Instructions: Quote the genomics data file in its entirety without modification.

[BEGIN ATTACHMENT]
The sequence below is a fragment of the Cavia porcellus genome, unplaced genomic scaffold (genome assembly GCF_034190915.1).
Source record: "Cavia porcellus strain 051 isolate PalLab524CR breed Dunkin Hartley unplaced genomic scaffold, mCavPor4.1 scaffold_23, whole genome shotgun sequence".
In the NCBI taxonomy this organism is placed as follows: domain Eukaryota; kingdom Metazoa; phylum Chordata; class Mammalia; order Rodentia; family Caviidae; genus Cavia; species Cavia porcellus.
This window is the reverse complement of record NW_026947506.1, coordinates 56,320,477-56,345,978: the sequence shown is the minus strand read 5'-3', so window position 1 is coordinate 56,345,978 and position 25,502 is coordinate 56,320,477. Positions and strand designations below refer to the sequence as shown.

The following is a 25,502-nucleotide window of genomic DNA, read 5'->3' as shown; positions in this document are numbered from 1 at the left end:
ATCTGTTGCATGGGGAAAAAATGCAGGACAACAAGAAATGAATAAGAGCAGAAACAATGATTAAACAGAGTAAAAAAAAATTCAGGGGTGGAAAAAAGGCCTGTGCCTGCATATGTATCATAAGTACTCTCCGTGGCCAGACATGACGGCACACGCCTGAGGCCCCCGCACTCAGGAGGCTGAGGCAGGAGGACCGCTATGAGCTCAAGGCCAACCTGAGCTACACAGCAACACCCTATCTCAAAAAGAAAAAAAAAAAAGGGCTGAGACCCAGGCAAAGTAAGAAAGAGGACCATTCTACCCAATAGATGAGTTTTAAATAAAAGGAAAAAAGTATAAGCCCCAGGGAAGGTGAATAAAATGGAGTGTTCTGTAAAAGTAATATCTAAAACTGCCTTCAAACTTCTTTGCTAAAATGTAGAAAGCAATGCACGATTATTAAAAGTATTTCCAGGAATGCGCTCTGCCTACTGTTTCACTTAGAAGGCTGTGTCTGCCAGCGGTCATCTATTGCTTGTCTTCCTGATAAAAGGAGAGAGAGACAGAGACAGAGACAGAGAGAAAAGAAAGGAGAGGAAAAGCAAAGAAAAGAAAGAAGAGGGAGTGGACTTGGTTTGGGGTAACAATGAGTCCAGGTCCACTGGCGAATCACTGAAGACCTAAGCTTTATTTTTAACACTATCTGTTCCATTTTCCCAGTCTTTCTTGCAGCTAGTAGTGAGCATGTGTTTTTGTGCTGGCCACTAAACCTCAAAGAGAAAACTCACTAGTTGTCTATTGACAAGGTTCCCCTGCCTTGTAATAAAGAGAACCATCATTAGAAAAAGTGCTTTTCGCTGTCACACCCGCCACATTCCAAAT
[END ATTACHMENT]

The sequence below is a fragment of the Cavia porcellus genome, unplaced genomic scaffold (genome assembly GCF_034190915.1).
Source record: "Cavia porcellus strain 051 isolate PalLab524CR breed Dunkin Hartley unplaced genomic scaffold, mCavPor4.1 scaffold_23, whole genome shotgun sequence".
In the NCBI taxonomy this organism is placed as follows: domain Eukaryota; kingdom Metazoa; phylum Chordata; class Mammalia; order Rodentia; family Caviidae; genus Cavia; species Cavia porcellus.
This window is the reverse complement of record NW_026947506.1, coordinates 56,320,477-56,345,978: the sequence shown is the minus strand read 5'-3', so window position 1 is coordinate 56,345,978 and position 25,502 is coordinate 56,320,477. Positions and strand designations below refer to the sequence as shown.

The following is a 25,502-nucleotide window of genomic DNA, read 5'->3' as shown; positions in this document are numbered from 1 at the left end:
ATCTGTTGCATGGGGAAAAAATGCAGGACAACAAGAAATGAATAAGAGCAGAAACAATGATTAAACAGAGTAAAAAAAAATTCAGGGGTGGAAAAAAGGCCTGTGCCTGCATATGTATCATAAGTACTCTCCGTGGCCAGACATGACGGCACACGCCTGAGGCCCCCGCACTCAGGAGGCTGAGGCAGGAGGACCGCTATGAGCTCAAGGCCAACCTGAGCTACACAGCAACACCCTATCTCAAAAAGAAAAAAAAAAAAGGGCTGAGACCCAGGCAAAGTAAGAAAGAGGACCATTCTACCCAATAGATGAGTTTTAAATAAAAGGAAAAAAGTATAAGCCCCAGGGAAGGTGAATAAAATGGAGTGTTCTGTAAAAGTAATATCTAAAACTGCCTTCAAACTTCTTTGCTAAAATGTAGAAAGCAATGCACGATTATTAAAAGTATTTCCAGGAATGCGCTCTGCCTACTGTTTCACTTAGAAGGCTGTGTCTGCCAGCGGTCATCTATTGCTTGTCTTCCTGATAAAAGGAGAGAGAGACAGAGACAGAGACAGAGAGAAAAGAAAGGAGAGGAAAAGCAAAGAAAAGAAAGAAGAGGGAGTGGACTTGGTTTGGGGTAACAATGAGTCCAGGTCCACTGGCGAATCACTGAAGACCTAAGCTTTATTTTTAACACTATCTGTTCCATTTTCCCAGTCTTTCTTGCAGCTAGTAGTGAGCATGTGTTTTTGTGCTGGCCACTAAACCTCAAAGAGAAAACTCACTAGTTGTCTATTGACAAGGTTCCCCTGCCTTGTAATAAAGAGAACCATCATTAGAAAAAGTGCTTTTCGCTGTCACACCCGCCACATTCCAAAT